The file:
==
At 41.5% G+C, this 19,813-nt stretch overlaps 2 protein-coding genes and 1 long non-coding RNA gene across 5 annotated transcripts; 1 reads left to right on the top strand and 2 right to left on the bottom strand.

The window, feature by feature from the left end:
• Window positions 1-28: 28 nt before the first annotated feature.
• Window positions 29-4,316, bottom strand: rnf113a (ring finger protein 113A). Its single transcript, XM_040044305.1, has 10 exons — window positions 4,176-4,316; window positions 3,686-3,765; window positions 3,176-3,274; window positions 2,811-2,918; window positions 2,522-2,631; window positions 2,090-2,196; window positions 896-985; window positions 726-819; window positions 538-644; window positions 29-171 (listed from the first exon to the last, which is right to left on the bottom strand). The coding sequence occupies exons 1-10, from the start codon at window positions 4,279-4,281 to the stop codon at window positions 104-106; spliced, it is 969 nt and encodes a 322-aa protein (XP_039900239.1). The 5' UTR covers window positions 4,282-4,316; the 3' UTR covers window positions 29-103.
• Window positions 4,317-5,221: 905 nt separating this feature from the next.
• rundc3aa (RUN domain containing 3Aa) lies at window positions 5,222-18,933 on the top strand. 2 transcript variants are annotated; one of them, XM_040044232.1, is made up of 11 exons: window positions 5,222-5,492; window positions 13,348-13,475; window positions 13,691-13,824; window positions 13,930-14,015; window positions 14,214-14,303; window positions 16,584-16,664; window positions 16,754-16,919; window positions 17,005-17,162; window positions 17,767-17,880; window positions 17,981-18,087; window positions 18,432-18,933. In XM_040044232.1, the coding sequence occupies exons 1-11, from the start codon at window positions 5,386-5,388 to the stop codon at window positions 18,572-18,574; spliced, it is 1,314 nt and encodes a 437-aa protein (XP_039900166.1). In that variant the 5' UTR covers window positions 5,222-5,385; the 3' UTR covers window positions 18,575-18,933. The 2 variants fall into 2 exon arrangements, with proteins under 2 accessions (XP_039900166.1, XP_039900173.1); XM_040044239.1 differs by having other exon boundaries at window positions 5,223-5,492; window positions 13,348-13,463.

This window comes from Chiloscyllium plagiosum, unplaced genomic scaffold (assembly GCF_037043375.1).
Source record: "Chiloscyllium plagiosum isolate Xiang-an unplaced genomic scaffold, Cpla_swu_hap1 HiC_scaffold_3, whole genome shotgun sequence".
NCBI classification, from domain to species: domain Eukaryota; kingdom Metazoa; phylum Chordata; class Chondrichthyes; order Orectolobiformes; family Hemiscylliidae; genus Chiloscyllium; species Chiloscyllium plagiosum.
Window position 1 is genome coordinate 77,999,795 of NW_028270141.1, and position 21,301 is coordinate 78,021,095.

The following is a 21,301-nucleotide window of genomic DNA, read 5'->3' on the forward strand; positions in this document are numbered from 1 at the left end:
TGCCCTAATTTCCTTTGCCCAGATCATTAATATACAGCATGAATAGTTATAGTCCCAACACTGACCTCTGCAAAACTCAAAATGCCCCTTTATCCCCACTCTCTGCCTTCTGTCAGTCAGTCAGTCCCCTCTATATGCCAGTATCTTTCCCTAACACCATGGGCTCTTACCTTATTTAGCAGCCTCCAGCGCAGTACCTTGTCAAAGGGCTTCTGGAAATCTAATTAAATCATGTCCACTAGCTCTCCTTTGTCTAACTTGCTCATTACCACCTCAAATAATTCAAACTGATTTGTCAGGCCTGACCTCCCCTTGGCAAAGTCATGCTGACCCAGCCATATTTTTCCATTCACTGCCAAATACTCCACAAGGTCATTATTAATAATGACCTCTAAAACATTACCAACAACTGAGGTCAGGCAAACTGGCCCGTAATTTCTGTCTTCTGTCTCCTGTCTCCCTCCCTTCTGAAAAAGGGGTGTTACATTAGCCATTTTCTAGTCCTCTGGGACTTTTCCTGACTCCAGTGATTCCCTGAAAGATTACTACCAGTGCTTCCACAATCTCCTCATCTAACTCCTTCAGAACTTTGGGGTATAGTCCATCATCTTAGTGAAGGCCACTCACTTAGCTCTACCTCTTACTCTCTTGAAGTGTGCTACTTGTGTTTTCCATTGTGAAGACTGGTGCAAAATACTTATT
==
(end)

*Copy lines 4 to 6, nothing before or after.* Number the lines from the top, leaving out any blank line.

• Window positions 29-4,316, bottom strand: rnf113a (ring finger protein 113A). Its single transcript, XM_040044305.1, has 10 exons — window positions 4,176-4,316; window positions 3,686-3,765; window positions 3,176-3,274; window positions 2,811-2,918; window positions 2,522-2,631; window positions 2,090-2,196; window positions 896-985; window positions 726-819; window positions 538-644; window positions 29-171 (listed from the first exon to the last, which is right to left on the bottom strand). The coding sequence occupies exons 1-10, from the start codon at window positions 4,279-4,281 to the stop codon at window positions 104-106; spliced, it is 969 nt and encodes a 322-aa protein (XP_039900239.1). The 5' UTR covers window positions 4,282-4,316; the 3' UTR covers window positions 29-103.
• Window positions 4,317-5,221: 905 nt separating this feature from the next.
• rundc3aa (RUN domain containing 3Aa) lies at window positions 5,222-18,933 on the top strand. 2 transcript variants are annotated; one of them, XM_040044232.1, is made up of 11 exons: window positions 5,222-5,492; window positions 13,348-13,475; window positions 13,691-13,824; window positions 13,930-14,015; window positions 14,214-14,303; window positions 16,584-16,664; window positions 16,754-16,919; window positions 17,005-17,162; window positions 17,767-17,880; window positions 17,981-18,087; window positions 18,432-18,933. In XM_040044232.1, the coding sequence occupies exons 1-11, from the start codon at window positions 5,386-5,388 to the stop codon at window positions 18,572-18,574; spliced, it is 1,314 nt and encodes a 437-aa protein (XP_039900166.1). In that variant the 5' UTR covers window positions 5,222-5,385; the 3' UTR covers window positions 18,575-18,933. The 2 variants fall into 2 exon arrangements, with proteins under 2 accessions (XP_039900166.1, XP_039900173.1); XM_040044239.1 differs by having other exon boundaries at window positions 5,223-5,492; window positions 13,348-13,463.